Talk about a witches brew. When you add the nationalist rebellion in Baluchistan and the simmering conflict with India over Kashmir and a growing populist resentment of Musharraf, especially in the Muslim streets, over his love affair with Mr. Bush and the situation becomes only bleaker.
And there are serious implications over Musharraf’s recent suspension of the constitution and his declaration of a state of emergency for the Bush Administration. For one thing Washington and President Bush cannot feign indifference any longer. Washington must be very worried about the possibility of a nuclear-armed Pakistan falling into the political hands of one of its many enemies who hate both President Bush and “Busharraf.” That is a nightmare scenario that is aft to give Mr. Bush the hibbie-jibbies.
Yet the problem for Washington is that it cannot appear to be backing Musharraf too strongly on this one because his actions run counter to presumed American support for democracy and a rejection of the kinds of dictatorial maneuvers that Musharraf has been doing of late. Military dictatorship is no substitute for democracy and President Musharraf has succumbed to the same kinds of corruption that he’s accused both Ms. Bhutto and Mr. Sharif of in the past.
And too, any open United States support for Musharraf will only add fuel to the fire and increase popular anger at the United States as a hypocrite and supporter of a military dictatorship. In the eyes of his countrymen and the Muslim world while he rules with an iron hand in Pakistan Musharraf will be viewed simply as a supine pawn of the United States, a willing water boy, doing the bidding of his masters in Washington – something that hew wants desperately to avoid.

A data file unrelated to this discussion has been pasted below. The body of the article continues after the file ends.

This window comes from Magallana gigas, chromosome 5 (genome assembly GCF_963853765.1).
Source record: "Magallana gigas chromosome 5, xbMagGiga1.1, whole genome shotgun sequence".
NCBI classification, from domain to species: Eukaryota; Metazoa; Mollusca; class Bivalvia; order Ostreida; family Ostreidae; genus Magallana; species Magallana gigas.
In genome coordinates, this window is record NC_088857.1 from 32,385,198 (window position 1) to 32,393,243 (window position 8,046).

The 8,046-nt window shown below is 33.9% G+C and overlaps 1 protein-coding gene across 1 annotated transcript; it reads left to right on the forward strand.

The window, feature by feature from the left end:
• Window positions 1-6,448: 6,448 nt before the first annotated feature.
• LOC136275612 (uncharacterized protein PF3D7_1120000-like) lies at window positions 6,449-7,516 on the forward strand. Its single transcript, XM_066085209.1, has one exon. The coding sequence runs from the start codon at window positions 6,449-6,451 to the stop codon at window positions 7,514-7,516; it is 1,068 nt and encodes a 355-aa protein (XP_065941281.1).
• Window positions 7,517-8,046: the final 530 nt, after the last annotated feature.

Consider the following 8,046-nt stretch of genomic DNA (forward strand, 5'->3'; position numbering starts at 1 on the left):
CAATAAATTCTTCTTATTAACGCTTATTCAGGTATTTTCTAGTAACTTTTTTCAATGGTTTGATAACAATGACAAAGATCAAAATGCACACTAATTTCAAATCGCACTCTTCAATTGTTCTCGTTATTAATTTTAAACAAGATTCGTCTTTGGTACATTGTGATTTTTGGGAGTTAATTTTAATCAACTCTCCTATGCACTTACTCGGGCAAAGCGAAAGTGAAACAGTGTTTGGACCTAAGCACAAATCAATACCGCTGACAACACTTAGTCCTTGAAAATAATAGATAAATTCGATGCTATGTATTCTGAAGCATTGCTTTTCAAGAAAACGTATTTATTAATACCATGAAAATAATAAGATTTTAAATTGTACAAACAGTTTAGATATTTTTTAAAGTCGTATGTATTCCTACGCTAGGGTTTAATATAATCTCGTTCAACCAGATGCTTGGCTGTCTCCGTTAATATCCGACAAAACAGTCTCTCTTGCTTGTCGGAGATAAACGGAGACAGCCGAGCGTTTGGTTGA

Musharraf must be playing for time and must know that general elections that were scheduled for January 2008 is now clearly out. But he’s in a Catch 22 here because he must know that the longer he imposes martial law is the more isolated that his regime will become and the more anger and resentment in Pakistan itself. Musharraf is sitting on a powder keg with a lit fuse and he knows it. He’s already tried to reinterpret the Pakistani Constitution by seeking to run for the presidency for a third time and perhaps this precipitous state of emergency was in anticipation of the Supreme Court’s ruling against him.
So in the most high-handed manner imaginable Musharraf removed and arrested the Supreme Court’s Chief Justice and replaced him with his own hand-picked crony. That move effectively puts Musharraf at odds with Ms. Bhutto because she has been championing the issue of democracy in Pakistan. For the United States this ends the shot-gun marriage between Bhutto and Musharraf even before the honeymoon started. It also puts in doubt her viability as a key political players in so volatile of circumstances.
For Washington watching this dictatorship implode and crumble and unable to do anything to stop it is something that must be exceedingly galling indeed. President Bush has long touted General Musharraf as a strong partner in his campaign against global terrorism. The United States president has ignored Musharraf’s spotty democratic credentials and the fact that he came to power in 1999 in a coup and reneged on his promise to give up his position as army chief while serving as president.
In fact, part of the present problem is his maneuvers and antics to retain both positions in a new configuration ahead of the now jeopardized January 2008 elections. Also, Mr. Bush’s enthusiastic and glowing praise for Musharraf in the context of the war on terror is disingenuous at best. After billions of US dollars and a mountain of promises Musharraf’s approach has been one of fits and starts. He’s delivered only a few Al Qaeda suspects and has negotiated peace agreements with the rambunctious Waziristan province and pledged to pull back the army. Intelligence sources say that his area is the stronghold of Al Qaeda and the Taliban – two sworn enemies of the United States.